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How to Grow a Group Part Three

Today’s socio-cultural model could be argued to be based on the drive or urge to find the satisfaction and sense of ‘place’ which earlier models had but which has been progressively lost. Yes, it is all about constant growth and the accumulation of wealth, but that wealth is then supposed to be used to find meaning and depth in living, a sense of security, and a fixedness in a higher condition. The modern seeks a fixed universe too, but one in which he or she is comfortably at the top.

The thing driving the modern socio-economic model is desire.

All I desire is a place in the universe in which I can be said to be accomplishing my own life’s purpose without material hardship. I do not seek vast wealth; I do not want to be at the ‘top’ of any hierarchy; I do not want to be perpetually socially mobile. I want enough to be able to do my job for you in reasonable comfort and security. I suspect that I am not alone in a rejection of the modern mantra to ‘grow at all costs’ and to compartment and divide and sell in perpetuity, as discussed in earlier articles in this series.

Therefore the Inner Circle Writers’ Group grows as it needs to to achieve its purpose, and that purpose could be stated to be an equilibrium in which it has the assured and required means to continue to function at its best.

What specifically does that mean in terms of its operations?

Here are the main points about growing a social media group, which you should note down as guidelines for any group you might think of starting up:

1. Membership is by invitation only - only myself or other members are able to invite others. All requests to join go through me as the sole admin. In this way, expansion occurs only along affinity and interest lines rather than ‘shouting from the rooftops’ to get mass membership. We pursue friendship and patterns of appeal, rather than numbers for their own sake.

2. Members should not - and do not tend to- simply ‘plop’ other people into the group without asking them whether or not they’d like to be a member. Membership must be something that each member desires and is glad to have, not an imposition.

How should this invitation process occur? Naturally. Organically. You may be chatting with a friend online and the subject might come up; you might be sharing your work with someone and the thought might occur to you that this person might enjoy ICWG. I do not expect members to go out of their way to invite quotas of people - though I will be very happy if you decide to invite lots of people, as long as you do it as above, with their permission.

4. The group remains 'closed' as a category on Facebook, which means that it is not open to everyone but still visible to the public at large. That means that interested passers-by are able to request to join, but they are asked questions before I admit them, along the lines of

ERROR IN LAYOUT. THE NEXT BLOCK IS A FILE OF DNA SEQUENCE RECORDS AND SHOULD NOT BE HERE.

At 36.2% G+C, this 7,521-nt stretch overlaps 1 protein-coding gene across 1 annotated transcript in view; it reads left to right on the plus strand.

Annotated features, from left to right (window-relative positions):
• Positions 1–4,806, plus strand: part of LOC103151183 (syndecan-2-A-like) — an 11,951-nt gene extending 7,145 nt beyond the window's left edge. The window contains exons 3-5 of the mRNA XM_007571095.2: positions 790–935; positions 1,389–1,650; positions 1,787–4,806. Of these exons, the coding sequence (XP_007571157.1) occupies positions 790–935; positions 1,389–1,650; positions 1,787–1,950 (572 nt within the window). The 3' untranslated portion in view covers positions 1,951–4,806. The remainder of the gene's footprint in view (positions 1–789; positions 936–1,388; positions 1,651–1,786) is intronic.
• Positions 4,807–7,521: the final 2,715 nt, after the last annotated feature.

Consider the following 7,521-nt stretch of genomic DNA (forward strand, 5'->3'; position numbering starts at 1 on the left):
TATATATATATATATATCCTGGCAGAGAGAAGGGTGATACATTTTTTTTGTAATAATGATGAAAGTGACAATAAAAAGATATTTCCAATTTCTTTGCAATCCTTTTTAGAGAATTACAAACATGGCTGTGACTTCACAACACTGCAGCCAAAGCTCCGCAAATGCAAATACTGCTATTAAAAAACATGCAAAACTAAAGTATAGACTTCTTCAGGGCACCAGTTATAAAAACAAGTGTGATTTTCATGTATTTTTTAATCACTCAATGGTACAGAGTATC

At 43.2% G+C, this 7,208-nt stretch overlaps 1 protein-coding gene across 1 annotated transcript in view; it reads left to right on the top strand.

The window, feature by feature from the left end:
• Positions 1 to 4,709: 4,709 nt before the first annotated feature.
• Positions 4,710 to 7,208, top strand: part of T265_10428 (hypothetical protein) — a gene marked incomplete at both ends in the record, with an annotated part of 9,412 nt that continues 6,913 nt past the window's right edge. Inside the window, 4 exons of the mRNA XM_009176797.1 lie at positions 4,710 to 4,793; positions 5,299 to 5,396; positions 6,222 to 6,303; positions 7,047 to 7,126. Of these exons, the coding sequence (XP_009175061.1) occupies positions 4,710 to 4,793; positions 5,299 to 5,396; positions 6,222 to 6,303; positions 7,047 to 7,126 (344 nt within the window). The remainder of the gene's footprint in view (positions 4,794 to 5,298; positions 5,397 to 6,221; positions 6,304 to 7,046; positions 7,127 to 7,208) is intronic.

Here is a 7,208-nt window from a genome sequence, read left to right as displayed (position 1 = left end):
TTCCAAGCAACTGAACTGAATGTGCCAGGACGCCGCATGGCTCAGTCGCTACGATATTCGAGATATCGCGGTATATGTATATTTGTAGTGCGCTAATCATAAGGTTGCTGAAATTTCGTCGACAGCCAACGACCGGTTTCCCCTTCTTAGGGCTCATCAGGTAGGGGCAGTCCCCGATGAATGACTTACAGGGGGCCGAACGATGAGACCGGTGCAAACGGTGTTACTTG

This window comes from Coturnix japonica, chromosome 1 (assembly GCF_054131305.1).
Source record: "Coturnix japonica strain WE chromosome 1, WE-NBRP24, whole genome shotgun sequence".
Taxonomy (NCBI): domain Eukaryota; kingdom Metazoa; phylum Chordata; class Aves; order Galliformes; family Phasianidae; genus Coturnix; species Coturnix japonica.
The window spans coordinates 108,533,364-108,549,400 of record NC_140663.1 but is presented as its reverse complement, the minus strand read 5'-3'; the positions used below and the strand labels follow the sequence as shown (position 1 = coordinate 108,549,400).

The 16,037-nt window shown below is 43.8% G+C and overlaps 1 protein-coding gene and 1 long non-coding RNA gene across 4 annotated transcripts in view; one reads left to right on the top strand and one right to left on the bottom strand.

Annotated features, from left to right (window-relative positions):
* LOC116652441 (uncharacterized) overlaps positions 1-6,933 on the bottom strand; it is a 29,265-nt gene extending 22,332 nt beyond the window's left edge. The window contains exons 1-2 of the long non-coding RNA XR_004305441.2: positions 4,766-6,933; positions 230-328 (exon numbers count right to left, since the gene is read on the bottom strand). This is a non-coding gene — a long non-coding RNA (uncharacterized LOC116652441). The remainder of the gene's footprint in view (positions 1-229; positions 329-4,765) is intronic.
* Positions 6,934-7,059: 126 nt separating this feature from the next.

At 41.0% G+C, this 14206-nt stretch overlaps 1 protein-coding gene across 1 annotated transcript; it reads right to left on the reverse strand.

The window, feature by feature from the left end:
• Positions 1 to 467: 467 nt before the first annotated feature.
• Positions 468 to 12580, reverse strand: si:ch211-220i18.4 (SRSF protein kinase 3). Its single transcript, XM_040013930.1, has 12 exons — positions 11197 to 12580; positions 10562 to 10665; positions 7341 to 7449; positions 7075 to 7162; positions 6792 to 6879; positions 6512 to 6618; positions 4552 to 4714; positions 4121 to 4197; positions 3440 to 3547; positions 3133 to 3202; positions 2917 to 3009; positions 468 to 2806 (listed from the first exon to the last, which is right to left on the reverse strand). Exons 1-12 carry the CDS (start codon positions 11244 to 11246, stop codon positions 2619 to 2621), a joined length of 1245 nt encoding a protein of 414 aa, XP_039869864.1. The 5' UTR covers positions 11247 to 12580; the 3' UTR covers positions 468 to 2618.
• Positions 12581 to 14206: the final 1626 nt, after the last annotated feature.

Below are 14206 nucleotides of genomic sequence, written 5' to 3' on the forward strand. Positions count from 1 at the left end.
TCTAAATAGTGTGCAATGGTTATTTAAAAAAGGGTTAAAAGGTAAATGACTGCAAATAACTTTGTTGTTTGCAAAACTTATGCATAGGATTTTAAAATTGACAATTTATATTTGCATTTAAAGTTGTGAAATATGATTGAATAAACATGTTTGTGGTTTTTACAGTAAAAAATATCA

Is the person seriously interested in writing?

Would the person enjoy this group in particular?

Would the person add value to the group and benefit from the group in some way?

In this way, we ‘grow’ a group but along the right lines.

5. To keep the group as alive and interesting as it is at present, posts from members should always try to:

• add some kind of value (insight, humour, depth, richness, information etc)

• celebrate success

• be ‘on-topic’ in some way

and possibly

• show small excerpts for comment (under 500 words) where desired.

In other words, much the same kind of thing that we have happening now.

6. Posts from members should not:

• attempt to sell anything (except through the well-known Marketing Monday slot)

• be inane or incoherent

• if an excerpt, be more than 500 words

• be ‘off-topic’ e.g. politics

(You don't see a large amount of traffic which comes towards the group but doesn't make it into the feed, because I stop it. If I were to let it all through, you would soon 'switch off' and go elsewhere. I will remain a vigilant gatekeeper.)

7. I regularly invite people to download free gifts, or to purchase members’ works, or materials that I have specifically written to assist writers. The group was originally designed as a place where you could learn more, especially from my materials. And you can learn LOTS - more than you probably currently realise - about the craft of writing and marketing just from the material that is already available to you in the group.

With the above in place, we are able to minimise


Inanity and incoherence

Long, distracting posts

Direct selling

and to maximise

Pertinence and value from and for members


From all of this, the Inner Circle Writers’ Group continues to be a reflection of a different kind of social model: one based on more than purely commercial motivations, and one which becomes deeper, richer, more meaningful as Time goes on, rather than simply ‘bigger’.

As I say, if you are wanting to set up a social media group, you could do worse than emulate the above. These principles work and they guarantee that the group continues to serve its prime purpose and its membership.

I look forward to hearing from you.


Join the Inner Circle Writers' Group on Facebook

The Inner Circle Writers' Group is all about fiction: what it is all about, how it works, helping you to write and publish it. You can keep up to date with live contributions from members, upload your own fiction, enter competitions and so on:
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